Few would think to go to Portland, Oregon, by way of Cairo, but Joan Petit (MSLS ’06) took precisely that path. After graduating from SILS, Petit followed her enthusiasm for reference and instructional librarianship to the American University in Cairo (AUC), Egypt. Petit says the stability of her work helped her navigate the culture shock of moving her family halfway around the world.
“My job as Instruction and Reference Librarian at AUC was surprisingly similar to the same kind of job at an American academic library,” she says. “It’s amazing how quickly someplace so different can become normal.”
Living and working abroad is an opportunity she jumped at when she saw the job advertised in The Chronicle of Higher Education. "I was always intrigued by the idea of living and working overseas, and I’m glad we didn’t wait for the ‘right time,' which might never have come," says Petit. "It turned out to be a great decision for my career and for my family. Many librarians have contacted me with questions about working abroad, and I encourage anyone interested in international librarianship to pursue it for the long- or short-term."
To help answer librarians' questions, Joan wrote articles about job searching overseas for LISCareer.com, one of which is located here and another here.
Although she lived in Egypt before the regional irruptions of the Arab Spring, Petit feels her experiences there influenced her work as a subject librarian whose specialties include international studies and conflict resolution.
“Living in a primarily Muslim culture taught me so much more about Islam than I would have learned in a class or by reading. I understand Middle Eastern politics in a different way now–my world feels much bigger.”
Petit’s next move, to Portland State University (PSU) Library in Portland, Oregon, came with a new set of cultural differences.
“I was shocked the first time I saw someone interview for a librarian position in something other than a suit – and then I realized it’s the norm out here!”
Petit started as PSU's Humanities and Social Science Librarian. Her interest in the information-seeking behavior of faculty and students led her to scholarly research as an assistant professor. She is especially interested in how students do research – whether history students employ different techniques in searching for primary versus secondary sources, for example – and how they use technology in library buildings.
Petit transitioned to Librarian for History, Black Studies, Judaic Studies and Library Outreach Coordinator in 2013, and she is now the Communications and Outreach Librarian and an associate professor at PSU.
In 2016, she was awarded a Fulbright U.S. Scholar Program grant to Ethiopia for the 2016-2017 academic year. She and her family left for Ethiopia on September 1, 2016, and will stay through June 2017. She is based in the Information Science Department at Jimma University.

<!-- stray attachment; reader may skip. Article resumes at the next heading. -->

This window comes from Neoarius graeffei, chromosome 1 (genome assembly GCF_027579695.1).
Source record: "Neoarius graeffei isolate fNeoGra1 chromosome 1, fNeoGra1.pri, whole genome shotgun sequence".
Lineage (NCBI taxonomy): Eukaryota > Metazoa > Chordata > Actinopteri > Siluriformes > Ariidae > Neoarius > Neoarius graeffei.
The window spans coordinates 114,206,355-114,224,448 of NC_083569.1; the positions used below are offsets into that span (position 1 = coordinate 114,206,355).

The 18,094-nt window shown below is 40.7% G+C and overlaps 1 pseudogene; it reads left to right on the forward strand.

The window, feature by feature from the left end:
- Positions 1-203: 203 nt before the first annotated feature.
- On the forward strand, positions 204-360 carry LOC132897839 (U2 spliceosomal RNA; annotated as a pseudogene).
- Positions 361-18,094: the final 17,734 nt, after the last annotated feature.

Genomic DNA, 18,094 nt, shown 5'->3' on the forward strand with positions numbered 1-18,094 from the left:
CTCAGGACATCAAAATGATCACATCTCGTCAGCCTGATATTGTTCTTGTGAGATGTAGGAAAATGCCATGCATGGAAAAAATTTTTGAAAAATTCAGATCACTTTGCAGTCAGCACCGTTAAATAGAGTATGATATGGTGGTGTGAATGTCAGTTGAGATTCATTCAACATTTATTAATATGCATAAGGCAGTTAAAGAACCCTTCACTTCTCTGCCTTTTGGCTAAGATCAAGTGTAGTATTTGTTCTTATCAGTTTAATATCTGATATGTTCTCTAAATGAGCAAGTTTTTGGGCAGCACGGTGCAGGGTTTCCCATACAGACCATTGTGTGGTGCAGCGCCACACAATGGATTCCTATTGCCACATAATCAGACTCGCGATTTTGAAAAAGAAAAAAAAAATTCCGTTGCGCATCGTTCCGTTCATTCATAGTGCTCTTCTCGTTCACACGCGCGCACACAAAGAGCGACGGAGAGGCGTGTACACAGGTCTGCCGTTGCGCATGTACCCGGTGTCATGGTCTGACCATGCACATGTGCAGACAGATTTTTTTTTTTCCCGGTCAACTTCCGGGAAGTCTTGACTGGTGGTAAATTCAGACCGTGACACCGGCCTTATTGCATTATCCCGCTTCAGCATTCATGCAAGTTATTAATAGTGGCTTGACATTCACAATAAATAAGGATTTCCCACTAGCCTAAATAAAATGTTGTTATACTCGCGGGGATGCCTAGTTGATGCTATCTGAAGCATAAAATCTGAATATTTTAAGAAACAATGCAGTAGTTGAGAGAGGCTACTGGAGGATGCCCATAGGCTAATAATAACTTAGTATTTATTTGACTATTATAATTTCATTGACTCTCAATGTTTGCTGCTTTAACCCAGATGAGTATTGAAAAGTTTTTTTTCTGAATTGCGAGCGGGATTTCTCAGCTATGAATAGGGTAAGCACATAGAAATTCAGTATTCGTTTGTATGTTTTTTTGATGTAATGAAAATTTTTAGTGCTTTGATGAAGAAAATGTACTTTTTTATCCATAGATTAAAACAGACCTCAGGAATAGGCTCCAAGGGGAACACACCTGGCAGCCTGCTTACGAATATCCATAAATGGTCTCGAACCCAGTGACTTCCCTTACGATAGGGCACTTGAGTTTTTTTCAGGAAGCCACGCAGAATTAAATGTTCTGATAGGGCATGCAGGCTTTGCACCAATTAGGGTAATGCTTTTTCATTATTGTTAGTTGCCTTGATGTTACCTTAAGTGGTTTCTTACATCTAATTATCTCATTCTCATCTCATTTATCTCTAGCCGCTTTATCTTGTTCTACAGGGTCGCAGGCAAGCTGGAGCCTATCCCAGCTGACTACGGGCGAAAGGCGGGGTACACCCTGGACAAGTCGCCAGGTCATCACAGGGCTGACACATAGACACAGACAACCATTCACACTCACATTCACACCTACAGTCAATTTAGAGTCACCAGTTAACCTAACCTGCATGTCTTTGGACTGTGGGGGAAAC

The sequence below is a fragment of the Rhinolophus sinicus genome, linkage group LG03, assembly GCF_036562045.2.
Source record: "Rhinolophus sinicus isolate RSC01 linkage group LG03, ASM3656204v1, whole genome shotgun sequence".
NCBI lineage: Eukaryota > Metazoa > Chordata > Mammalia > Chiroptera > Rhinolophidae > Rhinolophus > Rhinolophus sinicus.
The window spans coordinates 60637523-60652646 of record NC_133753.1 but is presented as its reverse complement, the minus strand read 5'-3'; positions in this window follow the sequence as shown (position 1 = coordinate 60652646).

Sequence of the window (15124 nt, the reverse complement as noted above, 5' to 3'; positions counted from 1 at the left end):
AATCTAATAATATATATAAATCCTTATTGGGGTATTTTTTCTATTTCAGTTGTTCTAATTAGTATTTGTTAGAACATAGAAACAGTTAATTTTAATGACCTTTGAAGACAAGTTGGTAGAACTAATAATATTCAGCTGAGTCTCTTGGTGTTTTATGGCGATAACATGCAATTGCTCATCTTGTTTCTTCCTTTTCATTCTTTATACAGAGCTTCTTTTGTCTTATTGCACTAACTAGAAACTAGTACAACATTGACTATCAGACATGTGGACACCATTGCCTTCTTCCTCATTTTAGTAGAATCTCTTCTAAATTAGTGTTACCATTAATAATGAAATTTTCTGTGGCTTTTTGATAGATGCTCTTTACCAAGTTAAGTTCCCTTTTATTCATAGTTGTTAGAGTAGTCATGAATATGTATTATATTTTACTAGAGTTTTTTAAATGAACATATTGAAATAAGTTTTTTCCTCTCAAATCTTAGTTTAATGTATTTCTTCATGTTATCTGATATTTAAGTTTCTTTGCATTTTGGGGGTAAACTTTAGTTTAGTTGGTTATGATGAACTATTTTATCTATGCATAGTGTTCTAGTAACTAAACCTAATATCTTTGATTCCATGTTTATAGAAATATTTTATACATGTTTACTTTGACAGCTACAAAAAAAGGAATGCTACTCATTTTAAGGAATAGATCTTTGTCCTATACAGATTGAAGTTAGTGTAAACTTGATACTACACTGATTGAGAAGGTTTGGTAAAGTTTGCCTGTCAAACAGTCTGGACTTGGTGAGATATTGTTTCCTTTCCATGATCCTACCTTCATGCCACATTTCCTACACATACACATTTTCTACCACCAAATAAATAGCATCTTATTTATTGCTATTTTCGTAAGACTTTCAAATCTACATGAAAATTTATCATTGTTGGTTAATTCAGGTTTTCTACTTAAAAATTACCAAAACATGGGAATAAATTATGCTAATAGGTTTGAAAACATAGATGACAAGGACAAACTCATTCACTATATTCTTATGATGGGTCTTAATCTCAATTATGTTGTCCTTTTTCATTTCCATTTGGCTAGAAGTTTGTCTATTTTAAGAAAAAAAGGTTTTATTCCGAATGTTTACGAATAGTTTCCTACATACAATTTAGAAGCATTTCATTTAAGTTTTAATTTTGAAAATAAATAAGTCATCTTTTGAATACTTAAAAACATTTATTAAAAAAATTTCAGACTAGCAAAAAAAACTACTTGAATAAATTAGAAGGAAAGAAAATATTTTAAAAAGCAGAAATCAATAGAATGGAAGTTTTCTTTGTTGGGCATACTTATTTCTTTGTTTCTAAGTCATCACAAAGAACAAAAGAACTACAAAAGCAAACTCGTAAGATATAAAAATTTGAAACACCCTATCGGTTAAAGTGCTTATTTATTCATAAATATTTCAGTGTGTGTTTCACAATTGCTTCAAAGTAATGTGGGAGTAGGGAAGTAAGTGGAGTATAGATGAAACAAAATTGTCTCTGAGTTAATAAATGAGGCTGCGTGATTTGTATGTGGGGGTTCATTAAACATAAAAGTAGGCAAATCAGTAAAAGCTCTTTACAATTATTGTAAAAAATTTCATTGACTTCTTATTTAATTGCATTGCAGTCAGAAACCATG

“Jimma University is an ideal host for my project,” Petit said. “Their information sciences program is one of the few in Ethiopia that offers library and information science education at the undergraduate and graduate levels. The university is well-established and offers a range of programs serving a large number of students.”
Petit is teaching information science classes, training staff, and working with the Jimma University Library, as well as conducting a research project focusing on open educational resources in Ethiopia. Open educational resources (OER) are course materials authored by faculty and made available online for free for use and adaptation by instructors at other institutions. However, in less economically developed countries, infrastructure limitations can be a barrier to the adaptation and use of OER.
“The city of Jimma is several hours away from the Ethiopian capital and lacks the internet and power infrastructure that follows expats, tourists, and NGOs,” Petit said. “If OER can work well at Jimma, it suggests OER may be a reasonable option for higher education elsewhere in Ethiopia, East Africa, and beyond.”
As her commitment to librarianship have helped her transition to life and work in the U.S. and abroad, the values and skills she learned at SILS have stayed with her.
“The more librarians I meet, the more I appreciate my SILS education,” she says. “While at SILS, I worked with some truly excellent librarians who continue to influence me.”
Courses with professors including Drs. Barbara Moran, Jerry Saye, Deborah Barreau, David Carr and Diane Kelly were particularly meaningful. But just as she encourages current LIS students to adopt an international perspective, she says that having an open mind about courses outside the core requirements can be unexpectedly useful.
“I knew I wanted to work in reference and instruction in an academic library, but I also took some coursework in other areas, particularly with Brian Sturm. I learned as much about teaching and presenting in Storytelling as I did in my core classes.”